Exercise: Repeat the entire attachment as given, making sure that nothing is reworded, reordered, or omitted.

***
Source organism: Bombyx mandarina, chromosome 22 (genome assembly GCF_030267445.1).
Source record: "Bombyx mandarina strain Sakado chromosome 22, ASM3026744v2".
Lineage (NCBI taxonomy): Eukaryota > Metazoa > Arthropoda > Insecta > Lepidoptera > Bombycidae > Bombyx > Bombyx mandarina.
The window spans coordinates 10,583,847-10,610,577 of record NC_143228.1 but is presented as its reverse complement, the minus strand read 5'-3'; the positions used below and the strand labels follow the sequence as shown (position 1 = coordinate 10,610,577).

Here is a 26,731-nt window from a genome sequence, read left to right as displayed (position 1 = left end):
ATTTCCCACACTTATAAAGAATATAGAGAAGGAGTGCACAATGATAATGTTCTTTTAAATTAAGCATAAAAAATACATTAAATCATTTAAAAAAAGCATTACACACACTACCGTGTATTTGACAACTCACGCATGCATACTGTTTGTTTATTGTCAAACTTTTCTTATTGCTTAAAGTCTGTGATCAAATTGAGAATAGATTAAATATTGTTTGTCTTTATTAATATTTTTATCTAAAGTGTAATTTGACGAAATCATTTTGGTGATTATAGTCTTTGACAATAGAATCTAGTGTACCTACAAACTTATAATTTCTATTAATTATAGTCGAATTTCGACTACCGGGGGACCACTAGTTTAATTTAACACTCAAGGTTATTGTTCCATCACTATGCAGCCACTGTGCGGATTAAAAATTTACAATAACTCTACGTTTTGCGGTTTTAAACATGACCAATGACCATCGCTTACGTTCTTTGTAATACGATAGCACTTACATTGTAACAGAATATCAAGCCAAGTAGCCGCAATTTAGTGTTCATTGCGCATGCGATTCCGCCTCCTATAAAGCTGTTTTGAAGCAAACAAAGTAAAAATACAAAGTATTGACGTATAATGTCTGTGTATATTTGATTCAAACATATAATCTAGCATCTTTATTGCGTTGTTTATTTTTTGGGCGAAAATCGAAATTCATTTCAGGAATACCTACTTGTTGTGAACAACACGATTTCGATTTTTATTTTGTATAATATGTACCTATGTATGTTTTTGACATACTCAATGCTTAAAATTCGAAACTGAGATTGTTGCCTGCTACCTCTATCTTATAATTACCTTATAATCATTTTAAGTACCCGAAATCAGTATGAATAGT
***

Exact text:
Source organism: Bombyx mandarina, chromosome 22 (genome assembly GCF_030267445.1).
Source record: "Bombyx mandarina strain Sakado chromosome 22, ASM3026744v2".
Lineage (NCBI taxonomy): Eukaryota > Metazoa > Arthropoda > Insecta > Lepidoptera > Bombycidae > Bombyx > Bombyx mandarina.
The window spans coordinates 10,583,847-10,610,577 of record NC_143228.1 but is presented as its reverse complement, the minus strand read 5'-3'; the positions used below and the strand labels follow the sequence as shown (position 1 = coordinate 10,610,577).

Here is a 26,731-nt window from a genome sequence, read left to right as displayed (position 1 = left end):
ATTTCCCACACTTATAAAGAATATAGAGAAGGAGTGCACAATGATAATGTTCTTTTAAATTAAGCATAAAAAATACATTAAATCATTTAAAAAAAGCATTACACACACTACCGTGTATTTGACAACTCACGCATGCATACTGTTTGTTTATTGTCAAACTTTTCTTATTGCTTAAAGTCTGTGATCAAATTGAGAATAGATTAAATATTGTTTGTCTTTATTAATATTTTTATCTAAAGTGTAATTTGACGAAATCATTTTGGTGATTATAGTCTTTGACAATAGAATCTAGTGTACCTACAAACTTATAATTTCTATTAATTATAGTCGAATTTCGACTACCGGGGGACCACTAGTTTAATTTAACACTCAAGGTTATTGTTCCATCACTATGCAGCCACTGTGCGGATTAAAAATTTACAATAACTCTACGTTTTGCGGTTTTAAACATGACCAATGACCATCGCTTACGTTCTTTGTAATACGATAGCACTTACATTGTAACAGAATATCAAGCCAAGTAGCCGCAATTTAGTGTTCATTGCGCATGCGATTCCGCCTCCTATAAAGCTGTTTTGAAGCAAACAAAGTAAAAATACAAAGTATTGACGTATAATGTCTGTGTATATTTGATTCAAACATATAATCTAGCATCTTTATTGCGTTGTTTATTTTTTGGGCGAAAATCGAAATTCATTTCAGGAATACCTACTTGTTGTGAACAACACGATTTCGATTTTTATTTTGTATAATATGTACCTATGTATGTTTTTGACATACTCAATGCTTAAAATTCGAAACTGAGATTGTTGCCTGCTACCTCTATCTTATAATTACCTTATAATCATTTTAAGTACCCGAAATCAGTATGAATAGT